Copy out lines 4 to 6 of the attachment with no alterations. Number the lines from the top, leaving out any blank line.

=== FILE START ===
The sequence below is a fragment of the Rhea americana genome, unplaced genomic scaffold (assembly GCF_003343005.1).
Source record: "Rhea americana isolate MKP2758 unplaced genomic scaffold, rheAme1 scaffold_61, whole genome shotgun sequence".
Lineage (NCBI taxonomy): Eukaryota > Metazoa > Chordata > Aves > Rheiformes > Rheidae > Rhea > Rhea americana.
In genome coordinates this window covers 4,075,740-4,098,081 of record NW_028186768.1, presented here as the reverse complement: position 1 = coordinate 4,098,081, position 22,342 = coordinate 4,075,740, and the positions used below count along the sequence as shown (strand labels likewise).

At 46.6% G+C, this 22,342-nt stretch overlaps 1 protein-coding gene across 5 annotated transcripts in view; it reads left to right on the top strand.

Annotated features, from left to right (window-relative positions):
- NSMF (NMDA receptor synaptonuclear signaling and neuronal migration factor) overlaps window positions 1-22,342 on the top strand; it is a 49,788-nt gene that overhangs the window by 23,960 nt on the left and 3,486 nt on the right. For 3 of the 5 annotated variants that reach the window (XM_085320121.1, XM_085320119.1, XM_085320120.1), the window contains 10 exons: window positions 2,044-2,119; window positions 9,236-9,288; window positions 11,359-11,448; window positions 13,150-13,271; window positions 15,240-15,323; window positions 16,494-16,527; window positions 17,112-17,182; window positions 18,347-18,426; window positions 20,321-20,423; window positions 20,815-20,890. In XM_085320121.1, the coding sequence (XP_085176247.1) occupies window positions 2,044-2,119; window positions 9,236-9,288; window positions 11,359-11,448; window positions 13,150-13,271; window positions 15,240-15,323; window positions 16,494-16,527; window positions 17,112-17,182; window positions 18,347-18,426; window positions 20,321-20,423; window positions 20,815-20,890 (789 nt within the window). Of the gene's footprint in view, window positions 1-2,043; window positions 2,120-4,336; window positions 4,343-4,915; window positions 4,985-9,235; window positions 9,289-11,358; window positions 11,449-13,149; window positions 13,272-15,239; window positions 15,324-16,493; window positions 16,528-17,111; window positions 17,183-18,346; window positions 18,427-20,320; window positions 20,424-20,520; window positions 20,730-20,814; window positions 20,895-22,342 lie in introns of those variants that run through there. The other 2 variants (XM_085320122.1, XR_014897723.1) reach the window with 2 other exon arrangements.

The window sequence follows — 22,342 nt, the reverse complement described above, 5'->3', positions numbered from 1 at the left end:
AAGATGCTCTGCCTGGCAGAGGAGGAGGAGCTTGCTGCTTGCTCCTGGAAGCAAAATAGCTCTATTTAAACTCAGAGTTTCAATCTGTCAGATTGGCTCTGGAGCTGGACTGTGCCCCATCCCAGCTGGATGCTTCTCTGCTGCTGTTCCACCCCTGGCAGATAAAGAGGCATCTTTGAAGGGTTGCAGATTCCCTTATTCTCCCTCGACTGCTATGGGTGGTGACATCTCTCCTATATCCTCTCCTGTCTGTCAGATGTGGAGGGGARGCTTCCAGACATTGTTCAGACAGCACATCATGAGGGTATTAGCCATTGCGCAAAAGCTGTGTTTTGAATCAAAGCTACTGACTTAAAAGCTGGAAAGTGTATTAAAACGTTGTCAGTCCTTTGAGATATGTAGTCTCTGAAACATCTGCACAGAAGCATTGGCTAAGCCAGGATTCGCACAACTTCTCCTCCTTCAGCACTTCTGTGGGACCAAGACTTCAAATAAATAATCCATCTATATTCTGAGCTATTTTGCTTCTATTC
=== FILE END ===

In genome coordinates this window covers 4,075,740-4,098,081 of record NW_028186768.1, presented here as the reverse complement: position 1 = coordinate 4,098,081, position 22,342 = coordinate 4,075,740, and the positions used below count along the sequence as shown (strand labels likewise).

At 46.6% G+C, this 22,342-nt stretch overlaps 1 protein-coding gene across 5 annotated transcripts in view; it reads left to right on the top strand.

Annotated features, from left to right (window-relative positions):